Weihua Zhou, assistant professor, Health Informatics, and member of the ICC’s Center for Data Sciences, is the principal investigator on a project that has received a $24,497 federal pass-through research and development grant from Tulane University. The project is titled, “Trans-Omics Integration of Multi-Omics Studies for Male Osteoporosis.” This is a 7-1/2 month project.
The College of Computing (CC) will present a Friday Seminar Talk on November 15, at 3:00 p.m. in Rekhi 214. Featured this week is Weihua Zhou, assistant professor of Health Informatics and member of the ICC’s Center for Data Sciences. He will present his research titled: “Information retrieval and knowledge discovery from cardiovascular images to improve the treatment of heart failure.” Refreshments will be served.
Abstract: More than 5 million Americans live with heart failure, and the annual new incidence is about 670,000. Once diagnosed, around 50% of patients with heart failure will die within 5 years. Cardiac resynchronization therapy (CRT) is a standard treatment for heart failure. However, based on the current guidelines, 30-40% of patients who have CRT do not benefit from CRT. One of Zhou’s research projects is to improve CRT favorable response by information retrieval and knowledge discovery from clinical records and cardiovascular images. By applying statistical analysis, machine learning, and computer vision to his unique CRT patient database, Zhou has made a number of innovations to select appropriate patients and navigate the real-time surgery. His CRT software toolkit is being validated by 17 hospitals in a large prospective clinical trial.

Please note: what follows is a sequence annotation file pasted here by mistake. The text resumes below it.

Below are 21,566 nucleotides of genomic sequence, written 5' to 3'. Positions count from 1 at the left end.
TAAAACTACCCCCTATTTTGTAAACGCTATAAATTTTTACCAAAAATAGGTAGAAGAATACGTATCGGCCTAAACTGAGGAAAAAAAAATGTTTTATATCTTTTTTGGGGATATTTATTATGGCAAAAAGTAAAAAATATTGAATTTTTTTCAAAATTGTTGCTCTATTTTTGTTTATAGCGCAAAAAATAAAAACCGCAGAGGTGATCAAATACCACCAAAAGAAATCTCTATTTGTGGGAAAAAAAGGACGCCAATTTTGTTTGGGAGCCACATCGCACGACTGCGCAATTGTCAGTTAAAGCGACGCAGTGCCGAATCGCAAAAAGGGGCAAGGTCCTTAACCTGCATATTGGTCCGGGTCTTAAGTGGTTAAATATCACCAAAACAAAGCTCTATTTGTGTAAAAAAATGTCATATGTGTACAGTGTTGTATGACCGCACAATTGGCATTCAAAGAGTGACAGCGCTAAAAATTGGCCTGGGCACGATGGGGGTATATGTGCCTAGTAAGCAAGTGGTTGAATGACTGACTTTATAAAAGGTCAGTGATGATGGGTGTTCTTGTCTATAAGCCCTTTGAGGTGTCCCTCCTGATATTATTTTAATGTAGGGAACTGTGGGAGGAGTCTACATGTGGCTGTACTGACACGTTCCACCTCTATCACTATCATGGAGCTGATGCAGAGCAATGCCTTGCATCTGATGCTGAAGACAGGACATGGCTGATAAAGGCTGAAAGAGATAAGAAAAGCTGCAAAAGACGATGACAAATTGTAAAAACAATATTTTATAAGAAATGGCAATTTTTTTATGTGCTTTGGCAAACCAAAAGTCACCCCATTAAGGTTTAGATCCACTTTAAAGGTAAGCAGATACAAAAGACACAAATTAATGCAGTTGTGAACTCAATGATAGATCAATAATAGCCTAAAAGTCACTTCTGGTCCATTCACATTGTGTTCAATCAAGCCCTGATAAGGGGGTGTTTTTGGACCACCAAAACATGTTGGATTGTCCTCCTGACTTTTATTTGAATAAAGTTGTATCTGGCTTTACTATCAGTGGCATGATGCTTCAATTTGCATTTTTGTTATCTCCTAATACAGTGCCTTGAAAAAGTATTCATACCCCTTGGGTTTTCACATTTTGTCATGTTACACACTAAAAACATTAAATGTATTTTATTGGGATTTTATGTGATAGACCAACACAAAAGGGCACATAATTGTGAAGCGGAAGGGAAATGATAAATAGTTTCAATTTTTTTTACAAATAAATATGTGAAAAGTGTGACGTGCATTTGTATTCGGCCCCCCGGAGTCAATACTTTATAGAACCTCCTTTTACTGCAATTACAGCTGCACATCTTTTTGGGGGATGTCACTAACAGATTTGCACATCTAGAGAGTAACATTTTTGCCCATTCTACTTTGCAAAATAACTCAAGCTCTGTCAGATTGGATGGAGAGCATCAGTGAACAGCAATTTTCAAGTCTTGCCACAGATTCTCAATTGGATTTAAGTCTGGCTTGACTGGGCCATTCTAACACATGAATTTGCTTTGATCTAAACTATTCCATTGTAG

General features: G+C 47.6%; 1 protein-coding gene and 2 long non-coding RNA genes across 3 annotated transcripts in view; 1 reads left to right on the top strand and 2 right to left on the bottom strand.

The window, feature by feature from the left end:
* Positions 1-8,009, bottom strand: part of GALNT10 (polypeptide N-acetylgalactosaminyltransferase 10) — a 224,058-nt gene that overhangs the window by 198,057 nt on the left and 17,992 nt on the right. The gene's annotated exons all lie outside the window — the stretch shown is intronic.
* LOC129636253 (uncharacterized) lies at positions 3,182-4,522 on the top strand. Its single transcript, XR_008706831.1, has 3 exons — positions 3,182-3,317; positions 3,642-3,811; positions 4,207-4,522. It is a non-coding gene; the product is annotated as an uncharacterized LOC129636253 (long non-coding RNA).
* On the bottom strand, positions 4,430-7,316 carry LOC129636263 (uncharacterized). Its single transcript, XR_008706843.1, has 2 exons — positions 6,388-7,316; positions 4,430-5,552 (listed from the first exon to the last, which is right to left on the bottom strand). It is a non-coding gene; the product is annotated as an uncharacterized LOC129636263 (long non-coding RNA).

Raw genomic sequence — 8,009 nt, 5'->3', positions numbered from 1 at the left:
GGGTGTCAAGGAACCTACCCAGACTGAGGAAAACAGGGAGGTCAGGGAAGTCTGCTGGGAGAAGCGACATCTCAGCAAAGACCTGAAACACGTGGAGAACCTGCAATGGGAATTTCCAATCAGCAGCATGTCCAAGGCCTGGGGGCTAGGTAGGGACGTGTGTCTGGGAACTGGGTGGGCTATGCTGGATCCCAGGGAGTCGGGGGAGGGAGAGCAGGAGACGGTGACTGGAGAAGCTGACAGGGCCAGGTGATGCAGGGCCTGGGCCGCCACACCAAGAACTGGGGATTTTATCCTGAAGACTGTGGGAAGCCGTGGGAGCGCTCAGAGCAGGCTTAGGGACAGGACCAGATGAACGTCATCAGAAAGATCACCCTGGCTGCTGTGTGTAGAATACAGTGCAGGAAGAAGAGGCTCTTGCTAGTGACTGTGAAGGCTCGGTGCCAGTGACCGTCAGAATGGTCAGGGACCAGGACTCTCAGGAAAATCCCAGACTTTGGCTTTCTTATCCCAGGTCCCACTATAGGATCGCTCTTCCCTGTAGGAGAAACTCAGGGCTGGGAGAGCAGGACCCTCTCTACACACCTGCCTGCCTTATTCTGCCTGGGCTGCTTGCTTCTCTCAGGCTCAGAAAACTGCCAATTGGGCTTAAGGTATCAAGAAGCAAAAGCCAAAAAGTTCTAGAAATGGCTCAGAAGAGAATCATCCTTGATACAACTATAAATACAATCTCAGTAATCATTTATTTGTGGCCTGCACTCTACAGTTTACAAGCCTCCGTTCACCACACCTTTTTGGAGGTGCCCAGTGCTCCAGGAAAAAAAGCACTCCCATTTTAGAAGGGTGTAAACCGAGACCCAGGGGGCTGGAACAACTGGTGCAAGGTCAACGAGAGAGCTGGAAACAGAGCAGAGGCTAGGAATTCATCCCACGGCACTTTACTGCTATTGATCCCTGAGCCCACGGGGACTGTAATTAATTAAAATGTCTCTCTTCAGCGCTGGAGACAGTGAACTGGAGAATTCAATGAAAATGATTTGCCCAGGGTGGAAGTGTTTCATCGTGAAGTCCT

Zhuo Feng (ECE/ICC) is Principal Investigator on a project that has received a $500,000 research and development grant from the National Science Foundation. This potential three-year project is titled, “SHF: Small: Spectral Reduction of Large Graphs and Circuit Networks.”
This research project will investigate a truly-scalable yet unified spectral graph reduction approach that allows reducing large-scale, real-world directed and undirected graphs with guaranteed preservation of the original graph spectra. Unlike prior methods that are only suitable for handling specific types of graphs (e.g. undirected or strongly-connected graphs), this project uses a more universal approach and thus will allow for spectral reduction of a much wider range of real-world graphs that may involve billions of elements:
- spectrally-reduced social (data) networks allow for more efficiently modeling, mining and analysis of large social (data) networks;
- spectrally-reduced neural networks allow for more scalable model training and processing in emerging machine learning tasks;
- spectrally-reduced web-graphs allow for much faster computations of personalized PageRank vectors;
- spectrally-reduced integrated circuit networks will lead to more efficient partitioning, modeling, simulation, optimization and verification of large chip designs, etc.
From Tech Today, June 21, 2019